Tuesday, October 14, 2008

Can we have democracy without politicians?

A while ago, I tentatively offered an argument that – while people are still in favour of elected governments (where they pick the people who then sit in the legislature and legislate on their behalf) - they may no longer wish them to be peopled with politicians.

By politicians, I mean people with the kind of characteristics that we associate with the word. You know the sort of thing - slimy, scheming, backstabbers who will try and leave everyone with the short-term illusion that they are agreed with, and a longer-term sense of personal betrayal.

I’ve banged on about different models of representation in the past – jurist and clerical, for example. But I’d be interested in what other people think about this?

Do we want to be represented by people who are more prepared to show their working? More prepared to place themselves open to consultation, put stuff on the record, explain themselves, and be prepared to defend their decisions?

Would the public accept someone who says this to them:
  • You’ve elected me (or at least the people who live near you rejected me less forcefully than they rejected any of my rivals at the last election)
  • I’ve asked you your views on a particular policy
  • I’ve asked others what their view are
  • I’ve done a reasonable survey of the evidence
  • I’ve spoken to a few experts
  • I’ve spoken to my party colleagues who have shown me where I need to be consistent with other policy commitments that I’ve made
  • I’ve made my decision and cast my vote in Parliament
  • I didn’t cast the vote the way you would have liked me to, but I think I’ve done the best thing for the nation as a whole
  • Will you vote for me again next time please?
In addition, this person would sometimes need to say...
  • You’ve elected me (etc, etc)
  • You’ve lobbied me on an issue that I’m not really able to be active on (for whatever reason)
  • I’ve delegated my decision-making on this issue to another representative that I trust, and that person has .... (gone through the process outlined above)
  • We haven’t voted in a way that you would like us to, but I think I’ve done the best thing for the nation as a whole
  • Will you vote for me again next time please?
Now, remember, if this model is to work, these people need to be incentivsed to do this - not the other things that they could be doing. The answer to the final question is crucial (allowing, obviously for a bit of churn).

If this were a model that works, then it opens a space for the kind of hyper-interactive individuals that social networking sites are creating – a new sort of non-politician representative.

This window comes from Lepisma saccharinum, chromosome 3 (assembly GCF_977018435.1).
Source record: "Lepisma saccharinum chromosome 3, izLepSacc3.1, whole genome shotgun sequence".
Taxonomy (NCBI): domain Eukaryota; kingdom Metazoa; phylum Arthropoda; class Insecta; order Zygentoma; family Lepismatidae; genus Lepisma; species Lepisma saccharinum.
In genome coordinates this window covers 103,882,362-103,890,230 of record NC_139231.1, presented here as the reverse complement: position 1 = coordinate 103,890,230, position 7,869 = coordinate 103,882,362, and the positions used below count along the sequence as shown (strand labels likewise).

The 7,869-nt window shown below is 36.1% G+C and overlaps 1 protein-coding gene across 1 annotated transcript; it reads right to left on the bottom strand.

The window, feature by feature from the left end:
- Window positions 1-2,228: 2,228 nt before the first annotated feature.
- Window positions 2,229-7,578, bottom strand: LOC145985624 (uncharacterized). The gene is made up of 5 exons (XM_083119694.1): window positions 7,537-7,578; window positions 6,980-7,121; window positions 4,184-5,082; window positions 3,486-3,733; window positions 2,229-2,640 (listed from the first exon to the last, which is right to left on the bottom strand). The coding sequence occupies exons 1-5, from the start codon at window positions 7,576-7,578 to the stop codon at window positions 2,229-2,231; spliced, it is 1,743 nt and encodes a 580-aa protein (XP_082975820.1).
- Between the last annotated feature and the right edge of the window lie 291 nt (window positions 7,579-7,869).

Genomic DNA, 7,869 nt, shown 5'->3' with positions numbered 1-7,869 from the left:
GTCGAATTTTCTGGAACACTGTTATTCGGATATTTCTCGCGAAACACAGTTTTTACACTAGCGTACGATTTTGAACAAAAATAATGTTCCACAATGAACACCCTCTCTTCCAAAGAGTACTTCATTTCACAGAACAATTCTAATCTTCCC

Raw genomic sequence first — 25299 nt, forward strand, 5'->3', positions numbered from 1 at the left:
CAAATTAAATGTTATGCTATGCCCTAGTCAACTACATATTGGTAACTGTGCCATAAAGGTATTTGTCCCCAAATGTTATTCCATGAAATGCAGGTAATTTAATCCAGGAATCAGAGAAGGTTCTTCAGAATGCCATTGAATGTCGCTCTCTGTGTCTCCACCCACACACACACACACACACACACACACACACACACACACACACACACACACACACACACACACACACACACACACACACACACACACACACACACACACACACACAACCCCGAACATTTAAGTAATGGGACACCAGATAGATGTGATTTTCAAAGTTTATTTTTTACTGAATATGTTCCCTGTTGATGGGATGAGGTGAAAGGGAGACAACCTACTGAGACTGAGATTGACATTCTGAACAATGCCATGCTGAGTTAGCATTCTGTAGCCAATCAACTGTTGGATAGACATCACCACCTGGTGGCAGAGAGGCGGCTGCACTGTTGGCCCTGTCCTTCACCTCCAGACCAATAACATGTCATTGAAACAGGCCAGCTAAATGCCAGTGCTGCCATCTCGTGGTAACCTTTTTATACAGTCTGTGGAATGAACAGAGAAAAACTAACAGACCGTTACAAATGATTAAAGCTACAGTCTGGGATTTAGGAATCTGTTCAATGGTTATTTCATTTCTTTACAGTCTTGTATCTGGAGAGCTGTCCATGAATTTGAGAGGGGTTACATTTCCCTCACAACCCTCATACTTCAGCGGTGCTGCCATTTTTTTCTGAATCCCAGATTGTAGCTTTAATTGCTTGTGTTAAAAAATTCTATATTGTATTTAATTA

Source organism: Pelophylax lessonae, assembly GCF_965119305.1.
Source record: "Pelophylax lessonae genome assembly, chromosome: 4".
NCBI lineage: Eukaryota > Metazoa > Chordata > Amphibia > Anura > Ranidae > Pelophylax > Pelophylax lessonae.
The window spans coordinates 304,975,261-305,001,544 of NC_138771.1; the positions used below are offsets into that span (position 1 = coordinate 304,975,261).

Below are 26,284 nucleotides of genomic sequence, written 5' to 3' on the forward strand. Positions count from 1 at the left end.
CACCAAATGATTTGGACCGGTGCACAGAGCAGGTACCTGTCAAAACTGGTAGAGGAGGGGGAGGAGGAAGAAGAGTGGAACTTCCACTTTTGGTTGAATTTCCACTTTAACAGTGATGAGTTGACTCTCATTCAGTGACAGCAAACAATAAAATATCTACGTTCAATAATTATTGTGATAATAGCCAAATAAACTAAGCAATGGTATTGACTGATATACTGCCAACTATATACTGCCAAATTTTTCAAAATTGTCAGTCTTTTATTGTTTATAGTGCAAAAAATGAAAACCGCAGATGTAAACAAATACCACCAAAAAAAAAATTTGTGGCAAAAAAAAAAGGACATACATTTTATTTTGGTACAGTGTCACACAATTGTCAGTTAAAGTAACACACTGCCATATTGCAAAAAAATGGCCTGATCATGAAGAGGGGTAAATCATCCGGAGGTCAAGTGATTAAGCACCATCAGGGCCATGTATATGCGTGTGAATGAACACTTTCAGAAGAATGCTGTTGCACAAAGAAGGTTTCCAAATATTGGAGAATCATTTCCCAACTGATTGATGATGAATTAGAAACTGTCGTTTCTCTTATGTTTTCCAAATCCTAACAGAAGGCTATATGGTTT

So, here (at last) is my question:

Is this a model that would work, or is the old model – the politician model – the least-worst one on offer?

Let me know your verdict?


Tom Freeman said...

I suspect there’s a version of Gresham’s law in operation, by which bad politics drives out good. If you try to explain a complex and contentious position and how you reached it, you’re going to have a hard time up against someone who’s happy to hit you hard and fast with some punchy soundbites and pander to people’s prejudices.

You're talking here about individual representatives – but how many voters really know much about their MP or other candidates? The main factor in most voting decisions is party affiliation. And most of these voters’ changes in voting behaviour are largely driven by the activities of the party leaderships (as portrayed in the mass media).

So either electoral politics would have to become more decentralised, with local candidates and representatives having higher profiles and more independence from the party machine (fewer MPs with larger constituencies?), or the party leaderships would need to become more discursive etc. And the media would have to be on side. It seems unlikely...

cian said...

I think the main problem is that most people lack the time and energy to evaluate somebody's record. I suspect this is for perfectly sound evolutionary reasons - thinking takes energy (literally), and energy is something all life tries to minimize its use of. So we've developed tricks for making "good enough" decisions "efficiently" (quickly, and for minimum energy exertion).

In the case of making decisions this means we rely on heuristics. There seems to be something moving over there, so its probably a good idea to move somewhere safer. And that's why voters are so prone to electoral tricks, and are likely to vote for somebody who appears trustworthy. Or vote according to the suggestions of people we trust. Additionally you have the problems that emotions and hormones affect how we make decisions.

People don't make decisions "rationally" (in the economic/public choice theory sense), and systems designed under the assumption that they do are doomed to failure.

Anthony said...

I posted a response too long for these comments here